Film review of ‘Pain & Gain’ : More pain than gain, but Marky Mark entertains

Michael Bay’s latest is mercifully void of robot trucks and wooden catwalk models. It’s a return to bombastic Bad Boys machismo, except this time we’re with the crims and the cops are woefully inefficient. Following the real-life exploits of Daniel Lugo (Wahlberg), a low-life body builder who yearns for the high life, the film starts off as a surprisingly serviceable actioner with quotable one-liners and an emphasis on the laughs – and laugh I did, heartily, several times.

 

The film triples its ridiculousness with Lugo’s bid to steal the fortune of a self-made entrepreneur, a man he coaches at a fitness centre. His team consists of best friend Adrian (Mackie) and Anthony (Johnson aka The Rock). With barely a brain cell between the three, their plan is doomed by endless complications. As their every action creates more calamity, so the plot becomes increasingly surreal. Occasionally title cards appear to remind us: you are still watching a ‘true story’.

Pain & Gain is frequently so absurd and so knowingly audacious that initially you can only admire Bay’s offhanded, indiscriminate political incorrectness. Wahlberg and co are clearly having a ball with the material, so why shouldn’t we? Somewhere during the second half, however, when the fast-paced objective perspective on these balls-out high jinks turns more subjective, the tone becomes darker and the laughs lessen. That’s not to say that the gags stop coming, just that the quips revolving around breast implants and chronic diarrhoea are less effective than the knowing irony that dominates the first half.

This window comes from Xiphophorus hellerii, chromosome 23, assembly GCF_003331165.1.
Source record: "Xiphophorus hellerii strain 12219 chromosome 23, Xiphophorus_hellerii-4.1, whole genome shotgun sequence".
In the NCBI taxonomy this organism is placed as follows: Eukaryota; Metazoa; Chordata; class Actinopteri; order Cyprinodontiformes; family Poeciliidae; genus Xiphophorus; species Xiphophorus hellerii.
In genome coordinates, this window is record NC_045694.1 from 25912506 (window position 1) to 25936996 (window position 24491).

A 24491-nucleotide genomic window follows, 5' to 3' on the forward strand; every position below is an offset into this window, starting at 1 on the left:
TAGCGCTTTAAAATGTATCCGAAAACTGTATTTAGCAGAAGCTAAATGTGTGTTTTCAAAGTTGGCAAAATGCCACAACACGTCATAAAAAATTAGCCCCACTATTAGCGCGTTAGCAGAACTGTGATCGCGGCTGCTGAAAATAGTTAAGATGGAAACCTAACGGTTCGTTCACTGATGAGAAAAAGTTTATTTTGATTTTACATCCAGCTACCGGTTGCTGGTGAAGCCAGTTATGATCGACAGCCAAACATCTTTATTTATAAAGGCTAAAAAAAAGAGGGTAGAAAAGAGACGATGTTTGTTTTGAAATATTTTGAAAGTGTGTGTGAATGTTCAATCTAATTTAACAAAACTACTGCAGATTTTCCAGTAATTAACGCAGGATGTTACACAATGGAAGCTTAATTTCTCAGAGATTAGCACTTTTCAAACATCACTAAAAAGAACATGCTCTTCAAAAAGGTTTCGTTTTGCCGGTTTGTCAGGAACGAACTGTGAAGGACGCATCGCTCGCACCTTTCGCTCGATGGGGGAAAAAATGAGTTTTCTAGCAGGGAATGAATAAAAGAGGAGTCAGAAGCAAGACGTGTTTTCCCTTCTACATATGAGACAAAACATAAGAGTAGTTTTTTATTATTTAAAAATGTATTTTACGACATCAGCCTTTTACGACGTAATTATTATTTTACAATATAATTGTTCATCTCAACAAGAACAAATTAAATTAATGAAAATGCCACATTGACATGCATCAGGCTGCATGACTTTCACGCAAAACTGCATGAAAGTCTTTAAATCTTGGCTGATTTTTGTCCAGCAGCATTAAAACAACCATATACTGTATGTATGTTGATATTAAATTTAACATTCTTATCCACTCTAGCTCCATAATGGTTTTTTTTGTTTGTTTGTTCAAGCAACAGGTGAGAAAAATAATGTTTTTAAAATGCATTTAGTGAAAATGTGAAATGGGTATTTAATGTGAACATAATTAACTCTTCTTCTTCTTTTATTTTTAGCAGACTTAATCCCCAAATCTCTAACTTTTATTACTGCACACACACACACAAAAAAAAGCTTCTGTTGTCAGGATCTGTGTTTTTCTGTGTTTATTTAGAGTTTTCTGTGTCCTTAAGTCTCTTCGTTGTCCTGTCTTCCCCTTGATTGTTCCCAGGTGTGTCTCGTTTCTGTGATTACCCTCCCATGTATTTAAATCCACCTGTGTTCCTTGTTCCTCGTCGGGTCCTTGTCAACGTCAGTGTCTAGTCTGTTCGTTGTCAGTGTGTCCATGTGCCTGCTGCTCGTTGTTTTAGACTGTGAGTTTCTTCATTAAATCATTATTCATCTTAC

Bay is something of a mystery. A master of explosive spectacles, even if he’s made the most expensive critical clunkers in cinema history (Pearl Harbor, Armageddon), they always manage to turn a considerable penny. Pain & Gain easily beats his three Transformers films to lay claim to being his best in recent years, maybe since the silly-yet-satisfying The Rock (1996). However, this is mostly faint praise, and by the halfway mark, Pain & Gain has outstayed its welcome. The indulgent running time lapses into tedium, rendering the considerable pain of enduring the final act barely worth the gain.

 

 

 

 

 

Pain & Gain (15)
Dir: Michael Bay; US comedy/crime, 129 mins, 2013; Mark Wahlberg, Dwayne Johnson, Ed Harris, Anthony Mackie
Premiered September 5
Playing nationwide




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